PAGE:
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Improve respiratory safety with 5 steps
Most violations of Occupational Safety and Health Administration's respiratory protection standard are from wearing respirators without the required employee elements completed prior to use, says Mary Gene Ryan, BSN, MPH, RN, COHN-S/SM, FAAOHN, executive director of MGRyan & Co. Inc., a Ventura, CA-based occupational health and safety consulting firm.
"Workers are found wearing respirators without being medically evaluated and fit-tested," she says. In most cases of violations, adds Ryan, they fail to follow a written respiratory protection program. Take these steps before any employee wears a respirator, she advises:
1. Do an exposure assessment. "You need to know the hazard is to engineer it out, [and/or] select and provide the correct respiratory protection," she says.
2. Provide a health evaluation/medical clearance. "Not everyone may be cleared to wear certain levels of respiratory protection," says Ryan. "Each employee must have medical clearance prior to wearing a respirator."
3. Select the correct level and type of respirator, based on the measured or known hazard. "If the hazard is unknown, you have to use the highest level," she says.
4. Provide respirator training and fit testing."Each form-fitting mask needs fit testing, but all respirators, including hooded air-line or powered air purifying respirators, require training," she says.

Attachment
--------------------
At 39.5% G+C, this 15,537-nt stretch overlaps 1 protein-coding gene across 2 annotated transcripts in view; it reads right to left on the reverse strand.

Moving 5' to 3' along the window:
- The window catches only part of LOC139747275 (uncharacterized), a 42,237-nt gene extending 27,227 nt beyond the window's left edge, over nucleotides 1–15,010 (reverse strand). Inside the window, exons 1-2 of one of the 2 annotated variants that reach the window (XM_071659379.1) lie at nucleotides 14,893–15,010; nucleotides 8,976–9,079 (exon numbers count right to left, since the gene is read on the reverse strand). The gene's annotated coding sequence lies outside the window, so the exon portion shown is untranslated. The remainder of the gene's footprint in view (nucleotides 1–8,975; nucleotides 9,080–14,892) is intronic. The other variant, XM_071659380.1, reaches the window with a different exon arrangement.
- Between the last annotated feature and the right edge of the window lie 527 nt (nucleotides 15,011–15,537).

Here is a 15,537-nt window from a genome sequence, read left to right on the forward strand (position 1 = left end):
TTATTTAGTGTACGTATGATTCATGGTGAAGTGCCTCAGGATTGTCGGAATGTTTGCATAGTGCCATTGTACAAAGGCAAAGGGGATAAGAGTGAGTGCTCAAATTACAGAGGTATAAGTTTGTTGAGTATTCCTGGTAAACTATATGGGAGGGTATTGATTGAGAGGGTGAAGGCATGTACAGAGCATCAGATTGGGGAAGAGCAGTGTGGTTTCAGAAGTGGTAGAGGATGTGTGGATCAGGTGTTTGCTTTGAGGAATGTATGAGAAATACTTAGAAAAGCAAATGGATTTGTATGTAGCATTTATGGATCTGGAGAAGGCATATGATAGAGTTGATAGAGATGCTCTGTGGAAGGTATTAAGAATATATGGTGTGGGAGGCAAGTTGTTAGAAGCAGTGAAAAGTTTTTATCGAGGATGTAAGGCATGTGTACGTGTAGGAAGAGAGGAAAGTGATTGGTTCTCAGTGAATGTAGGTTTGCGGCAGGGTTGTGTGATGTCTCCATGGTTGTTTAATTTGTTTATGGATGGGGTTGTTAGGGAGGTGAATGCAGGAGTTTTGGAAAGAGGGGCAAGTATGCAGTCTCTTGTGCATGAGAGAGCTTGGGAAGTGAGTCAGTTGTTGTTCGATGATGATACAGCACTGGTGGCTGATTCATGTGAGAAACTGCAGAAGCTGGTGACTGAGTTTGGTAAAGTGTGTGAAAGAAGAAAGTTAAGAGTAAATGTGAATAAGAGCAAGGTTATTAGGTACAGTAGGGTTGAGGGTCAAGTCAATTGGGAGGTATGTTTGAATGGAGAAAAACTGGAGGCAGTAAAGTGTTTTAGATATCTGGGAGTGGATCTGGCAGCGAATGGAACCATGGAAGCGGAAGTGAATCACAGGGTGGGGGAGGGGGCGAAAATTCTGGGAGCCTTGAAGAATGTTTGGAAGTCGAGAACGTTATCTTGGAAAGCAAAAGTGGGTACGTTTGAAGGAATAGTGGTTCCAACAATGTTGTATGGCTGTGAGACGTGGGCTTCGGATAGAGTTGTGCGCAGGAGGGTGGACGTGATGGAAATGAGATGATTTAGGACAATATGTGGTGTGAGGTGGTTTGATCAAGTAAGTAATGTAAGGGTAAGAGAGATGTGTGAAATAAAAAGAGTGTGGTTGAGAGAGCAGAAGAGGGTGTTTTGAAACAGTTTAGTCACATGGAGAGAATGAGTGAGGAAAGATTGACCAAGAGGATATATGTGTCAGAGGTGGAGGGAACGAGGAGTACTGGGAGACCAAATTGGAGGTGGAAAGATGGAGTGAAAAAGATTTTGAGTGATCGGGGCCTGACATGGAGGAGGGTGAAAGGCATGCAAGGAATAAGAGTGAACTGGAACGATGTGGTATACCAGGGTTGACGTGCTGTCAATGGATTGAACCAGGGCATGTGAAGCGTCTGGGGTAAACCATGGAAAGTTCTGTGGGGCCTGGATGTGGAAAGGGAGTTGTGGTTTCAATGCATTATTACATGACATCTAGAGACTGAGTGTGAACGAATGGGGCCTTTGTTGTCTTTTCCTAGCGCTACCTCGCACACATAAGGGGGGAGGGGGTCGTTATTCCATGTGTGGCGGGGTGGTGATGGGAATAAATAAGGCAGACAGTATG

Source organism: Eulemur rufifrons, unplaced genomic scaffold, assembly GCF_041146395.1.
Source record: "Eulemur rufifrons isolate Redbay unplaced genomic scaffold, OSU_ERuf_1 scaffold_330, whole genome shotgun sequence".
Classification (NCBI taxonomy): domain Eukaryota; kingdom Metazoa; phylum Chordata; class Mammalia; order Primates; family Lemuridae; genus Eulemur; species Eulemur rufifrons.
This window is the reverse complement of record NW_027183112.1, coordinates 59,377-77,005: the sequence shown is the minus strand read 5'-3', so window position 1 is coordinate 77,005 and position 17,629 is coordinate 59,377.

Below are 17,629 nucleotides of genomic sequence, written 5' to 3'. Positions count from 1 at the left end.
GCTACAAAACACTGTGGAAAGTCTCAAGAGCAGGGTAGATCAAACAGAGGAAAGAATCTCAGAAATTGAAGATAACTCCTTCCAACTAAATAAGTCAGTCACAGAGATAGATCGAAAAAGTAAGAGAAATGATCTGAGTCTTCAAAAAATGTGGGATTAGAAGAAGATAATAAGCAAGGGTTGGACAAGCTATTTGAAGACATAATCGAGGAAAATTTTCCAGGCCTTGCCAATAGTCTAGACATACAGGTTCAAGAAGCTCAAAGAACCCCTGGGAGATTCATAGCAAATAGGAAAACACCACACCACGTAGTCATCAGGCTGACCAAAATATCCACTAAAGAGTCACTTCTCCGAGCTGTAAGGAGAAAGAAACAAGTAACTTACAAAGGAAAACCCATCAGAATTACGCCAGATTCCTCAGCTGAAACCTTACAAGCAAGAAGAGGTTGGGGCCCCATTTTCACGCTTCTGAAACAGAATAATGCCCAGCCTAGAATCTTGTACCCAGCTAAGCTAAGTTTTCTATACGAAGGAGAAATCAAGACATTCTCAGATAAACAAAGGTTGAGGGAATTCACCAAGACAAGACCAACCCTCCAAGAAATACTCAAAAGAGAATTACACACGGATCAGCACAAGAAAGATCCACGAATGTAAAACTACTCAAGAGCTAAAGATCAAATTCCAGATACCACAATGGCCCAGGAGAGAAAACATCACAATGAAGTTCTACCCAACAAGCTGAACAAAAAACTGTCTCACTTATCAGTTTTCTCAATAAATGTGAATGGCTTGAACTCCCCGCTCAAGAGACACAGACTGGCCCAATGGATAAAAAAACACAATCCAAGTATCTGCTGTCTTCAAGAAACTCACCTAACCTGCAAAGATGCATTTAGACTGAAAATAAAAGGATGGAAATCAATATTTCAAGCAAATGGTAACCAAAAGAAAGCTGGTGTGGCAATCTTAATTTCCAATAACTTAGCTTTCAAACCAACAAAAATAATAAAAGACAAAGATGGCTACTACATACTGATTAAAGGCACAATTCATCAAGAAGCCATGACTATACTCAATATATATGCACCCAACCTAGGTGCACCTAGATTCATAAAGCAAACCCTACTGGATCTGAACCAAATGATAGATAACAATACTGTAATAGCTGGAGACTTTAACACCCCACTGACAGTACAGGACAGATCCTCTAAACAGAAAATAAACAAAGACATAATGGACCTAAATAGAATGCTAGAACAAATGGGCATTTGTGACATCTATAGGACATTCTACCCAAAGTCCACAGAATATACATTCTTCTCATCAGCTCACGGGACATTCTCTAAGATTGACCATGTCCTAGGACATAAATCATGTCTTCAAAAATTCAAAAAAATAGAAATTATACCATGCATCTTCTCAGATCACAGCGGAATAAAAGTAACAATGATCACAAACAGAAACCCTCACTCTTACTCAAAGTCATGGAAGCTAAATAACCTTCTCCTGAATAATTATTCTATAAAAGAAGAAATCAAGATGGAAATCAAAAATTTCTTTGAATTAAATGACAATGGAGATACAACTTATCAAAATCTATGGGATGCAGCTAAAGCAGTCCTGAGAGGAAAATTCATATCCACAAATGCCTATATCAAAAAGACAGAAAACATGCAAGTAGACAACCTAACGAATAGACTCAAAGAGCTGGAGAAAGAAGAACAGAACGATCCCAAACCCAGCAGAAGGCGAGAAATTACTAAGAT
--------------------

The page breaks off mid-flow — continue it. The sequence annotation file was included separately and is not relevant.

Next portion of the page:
5. Perform cleaning, inspection, maintenance and storage. "All respirators need this. Employees need to be trained on how this is done," says Ryan.
To identify violations and improve compliance, occupational health professionals should walk around sites periodically, she adds. Consider these steps:
Assure that all control measures are being used, and that written program elements are being followed;
Check engineering issues such as ventilation systems, substitution of chemicals, and enclosing hazardous operations;
Check on training completion, and correct use of procedures such as user fit checks and medical clearance;
Ensure that workers are using the correct level for the job task with correct filters or cartridges, and that respirators are stored clean, inspected, and worn correctly;
Before you do the walkthrough, it is a good idea to review existing program action plans and efforts, inspection checklists and internal respiratory protection audits, she observes.
This will give you an understanding of how previous inspectors or auditors viewed the program, says Ryan. You will learn what actions were recommended and where the company is in implementing recommendations, she adds.
At least annually, attend a staff meeting where respiratory protection is the topic. "Have each employee discuss barriers with the current program," she says. "Develop an action plan for improvement with the employee group."
For more information on respiratory protection, contact:
Mary Gene Ryan, BSN, MPH, RN, COHN-S/SM, FAAOHN, Executive Director, MGRyan & Co., Inc., Oxnard, CA. Phone: (805) 658-9622. E-mail: firstname.lastname@example.org.